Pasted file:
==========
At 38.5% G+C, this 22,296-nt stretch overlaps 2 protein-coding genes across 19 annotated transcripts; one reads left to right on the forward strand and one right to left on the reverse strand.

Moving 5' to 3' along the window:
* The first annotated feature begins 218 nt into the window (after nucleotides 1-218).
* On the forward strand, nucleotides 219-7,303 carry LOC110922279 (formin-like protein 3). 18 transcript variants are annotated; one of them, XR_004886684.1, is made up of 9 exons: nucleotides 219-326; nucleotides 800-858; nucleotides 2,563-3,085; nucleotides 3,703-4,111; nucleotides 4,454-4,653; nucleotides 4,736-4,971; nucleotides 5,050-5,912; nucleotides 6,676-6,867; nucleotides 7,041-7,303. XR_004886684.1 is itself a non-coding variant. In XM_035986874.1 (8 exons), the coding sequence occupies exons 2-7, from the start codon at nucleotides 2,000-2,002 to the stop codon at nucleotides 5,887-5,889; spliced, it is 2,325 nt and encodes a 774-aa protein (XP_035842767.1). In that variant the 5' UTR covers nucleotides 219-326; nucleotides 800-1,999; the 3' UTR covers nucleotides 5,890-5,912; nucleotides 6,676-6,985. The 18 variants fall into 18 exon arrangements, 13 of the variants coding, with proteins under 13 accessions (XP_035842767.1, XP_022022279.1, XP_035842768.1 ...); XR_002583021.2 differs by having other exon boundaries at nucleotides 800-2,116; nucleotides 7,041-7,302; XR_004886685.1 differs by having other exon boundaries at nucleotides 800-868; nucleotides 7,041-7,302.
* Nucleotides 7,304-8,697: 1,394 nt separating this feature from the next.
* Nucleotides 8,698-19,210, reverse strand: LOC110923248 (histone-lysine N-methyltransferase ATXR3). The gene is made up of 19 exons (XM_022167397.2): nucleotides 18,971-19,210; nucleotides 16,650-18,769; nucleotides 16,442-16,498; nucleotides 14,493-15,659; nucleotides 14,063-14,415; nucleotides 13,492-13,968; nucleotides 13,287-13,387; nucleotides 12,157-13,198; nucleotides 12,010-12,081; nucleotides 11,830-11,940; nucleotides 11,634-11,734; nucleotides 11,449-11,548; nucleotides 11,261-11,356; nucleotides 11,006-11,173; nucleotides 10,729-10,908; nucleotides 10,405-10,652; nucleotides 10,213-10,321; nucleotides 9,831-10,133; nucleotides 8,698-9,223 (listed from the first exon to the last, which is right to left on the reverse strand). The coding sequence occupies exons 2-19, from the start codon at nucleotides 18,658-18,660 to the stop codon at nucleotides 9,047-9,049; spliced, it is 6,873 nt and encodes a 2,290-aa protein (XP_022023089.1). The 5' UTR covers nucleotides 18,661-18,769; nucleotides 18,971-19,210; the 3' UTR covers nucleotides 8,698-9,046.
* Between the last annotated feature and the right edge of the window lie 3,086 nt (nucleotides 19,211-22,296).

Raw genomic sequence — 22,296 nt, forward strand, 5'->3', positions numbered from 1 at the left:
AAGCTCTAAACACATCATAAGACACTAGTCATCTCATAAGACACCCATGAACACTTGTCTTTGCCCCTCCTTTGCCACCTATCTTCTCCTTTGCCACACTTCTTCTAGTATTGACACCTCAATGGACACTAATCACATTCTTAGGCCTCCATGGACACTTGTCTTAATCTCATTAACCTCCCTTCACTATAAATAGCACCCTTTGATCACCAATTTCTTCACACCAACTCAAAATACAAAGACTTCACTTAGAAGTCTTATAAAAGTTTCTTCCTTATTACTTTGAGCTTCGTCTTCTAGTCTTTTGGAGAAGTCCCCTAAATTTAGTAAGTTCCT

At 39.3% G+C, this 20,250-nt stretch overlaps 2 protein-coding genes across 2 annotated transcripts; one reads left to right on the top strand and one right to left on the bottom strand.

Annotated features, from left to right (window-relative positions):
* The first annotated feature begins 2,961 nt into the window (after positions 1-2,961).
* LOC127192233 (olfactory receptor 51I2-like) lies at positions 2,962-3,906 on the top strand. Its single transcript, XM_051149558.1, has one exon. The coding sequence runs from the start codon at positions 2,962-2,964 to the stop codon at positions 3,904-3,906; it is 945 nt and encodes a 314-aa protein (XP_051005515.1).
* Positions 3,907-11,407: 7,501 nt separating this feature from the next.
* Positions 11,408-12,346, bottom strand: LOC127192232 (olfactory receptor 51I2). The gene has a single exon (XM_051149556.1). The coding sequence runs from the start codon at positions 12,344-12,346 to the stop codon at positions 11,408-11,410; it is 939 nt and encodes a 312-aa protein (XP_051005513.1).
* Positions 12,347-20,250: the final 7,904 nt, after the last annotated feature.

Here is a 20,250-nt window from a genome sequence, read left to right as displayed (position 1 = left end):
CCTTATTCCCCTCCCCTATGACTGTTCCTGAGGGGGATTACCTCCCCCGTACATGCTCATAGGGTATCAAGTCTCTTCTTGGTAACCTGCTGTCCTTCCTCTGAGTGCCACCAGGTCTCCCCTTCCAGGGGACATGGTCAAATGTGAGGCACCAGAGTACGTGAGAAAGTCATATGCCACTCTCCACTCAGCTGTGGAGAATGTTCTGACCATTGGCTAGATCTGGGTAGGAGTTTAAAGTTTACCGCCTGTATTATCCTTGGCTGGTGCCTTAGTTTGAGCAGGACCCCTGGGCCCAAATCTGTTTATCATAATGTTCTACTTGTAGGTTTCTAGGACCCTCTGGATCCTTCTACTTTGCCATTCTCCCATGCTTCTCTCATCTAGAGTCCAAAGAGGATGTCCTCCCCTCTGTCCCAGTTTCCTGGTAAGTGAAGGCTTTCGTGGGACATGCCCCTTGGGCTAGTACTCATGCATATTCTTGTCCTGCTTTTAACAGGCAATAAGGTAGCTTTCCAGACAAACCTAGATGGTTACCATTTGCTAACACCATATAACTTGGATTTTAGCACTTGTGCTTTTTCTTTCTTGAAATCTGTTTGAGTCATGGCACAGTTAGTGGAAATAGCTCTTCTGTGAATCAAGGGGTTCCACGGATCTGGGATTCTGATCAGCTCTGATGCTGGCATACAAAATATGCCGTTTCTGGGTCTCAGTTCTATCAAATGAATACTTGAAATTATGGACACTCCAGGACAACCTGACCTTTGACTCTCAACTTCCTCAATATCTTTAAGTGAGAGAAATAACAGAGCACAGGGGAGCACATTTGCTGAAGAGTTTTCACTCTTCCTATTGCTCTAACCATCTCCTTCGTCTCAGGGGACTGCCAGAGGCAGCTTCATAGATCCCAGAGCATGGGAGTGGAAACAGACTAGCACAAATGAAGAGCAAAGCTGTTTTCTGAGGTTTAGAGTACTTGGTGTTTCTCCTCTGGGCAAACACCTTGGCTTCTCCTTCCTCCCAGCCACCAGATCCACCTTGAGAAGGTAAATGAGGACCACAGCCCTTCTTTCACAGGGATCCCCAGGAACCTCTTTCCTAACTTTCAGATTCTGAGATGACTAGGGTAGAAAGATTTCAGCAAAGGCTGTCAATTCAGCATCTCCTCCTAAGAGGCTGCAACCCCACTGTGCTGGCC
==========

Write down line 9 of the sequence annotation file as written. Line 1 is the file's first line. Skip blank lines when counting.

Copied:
AAGCTCTAAACACATCATAAGACACTAGTCATCTCATAAGACACCCATGAACACTTGTCTTTGCCCCTCCTTTGCCACCTATCTTCTCCTTTGCCACACTTCTTCTAGTATTGACACCTCAATGGACACTAATCACATTCTTAGGCCTCCATGGACACTTGTCTTAATCTCATTAACCTCCCTTCACTATAAATAGCACCCTTTGATCACCAATTTCTTCACACCAACTCAAAATACAAAGACTTCACTTAGAAGTCTTATAAAAGTTTCTTCCTTATTACTTTGAGCTTCGTCTTCTAGTCTTTTGGAGAAGTCCCCTAAATTTAGTAAGTTCCT